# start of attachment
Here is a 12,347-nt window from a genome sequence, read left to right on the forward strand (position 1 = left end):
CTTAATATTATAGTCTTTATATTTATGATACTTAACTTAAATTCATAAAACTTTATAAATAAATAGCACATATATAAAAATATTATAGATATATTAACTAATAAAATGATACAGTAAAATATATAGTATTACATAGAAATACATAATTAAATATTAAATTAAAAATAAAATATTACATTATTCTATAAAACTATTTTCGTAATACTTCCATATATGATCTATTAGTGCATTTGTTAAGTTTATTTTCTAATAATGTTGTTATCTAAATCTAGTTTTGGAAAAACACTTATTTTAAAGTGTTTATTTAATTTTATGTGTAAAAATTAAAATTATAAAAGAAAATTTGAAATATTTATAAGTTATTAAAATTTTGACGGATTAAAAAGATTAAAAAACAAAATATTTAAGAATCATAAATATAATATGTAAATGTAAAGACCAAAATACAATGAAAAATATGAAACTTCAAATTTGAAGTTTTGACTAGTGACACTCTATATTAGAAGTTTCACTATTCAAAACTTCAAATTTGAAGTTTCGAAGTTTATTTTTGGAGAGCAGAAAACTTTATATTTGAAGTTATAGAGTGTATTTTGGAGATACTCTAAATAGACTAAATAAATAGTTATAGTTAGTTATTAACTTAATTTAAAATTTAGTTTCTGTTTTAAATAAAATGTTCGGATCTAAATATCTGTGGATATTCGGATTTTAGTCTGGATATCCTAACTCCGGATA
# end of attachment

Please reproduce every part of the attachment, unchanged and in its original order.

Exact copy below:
Here is a 12,347-nt window from a genome sequence, read left to right on the forward strand (position 1 = left end):
CTTAATATTATAGTCTTTATATTTATGATACTTAACTTAAATTCATAAAACTTTATAAATAAATAGCACATATATAAAAATATTATAGATATATTAACTAATAAAATGATACAGTAAAATATATAGTATTACATAGAAATACATAATTAAATATTAAATTAAAAATAAAATATTACATTATTCTATAAAACTATTTTCGTAATACTTCCATATATGATCTATTAGTGCATTTGTTAAGTTTATTTTCTAATAATGTTGTTATCTAAATCTAGTTTTGGAAAAACACTTATTTTAAAGTGTTTATTTAATTTTATGTGTAAAAATTAAAATTATAAAAGAAAATTTGAAATATTTATAAGTTATTAAAATTTTGACGGATTAAAAAGATTAAAAAACAAAATATTTAAGAATCATAAATATAATATGTAAATGTAAAGACCAAAATACAATGAAAAATATGAAACTTCAAATTTGAAGTTTTGACTAGTGACACTCTATATTAGAAGTTTCACTATTCAAAACTTCAAATTTGAAGTTTCGAAGTTTATTTTTGGAGAGCAGAAAACTTTATATTTGAAGTTATAGAGTGTATTTTGGAGATACTCTAAATAGACTAAATAAATAGTTATAGTTAGTTATTAACTTAATTTAAAATTTAGTTTCTGTTTTAAATAAAATGTTCGGATCTAAATATCTGTGGATATTCGGATTTTAGTCTGGATATCCTAACTCCGGATA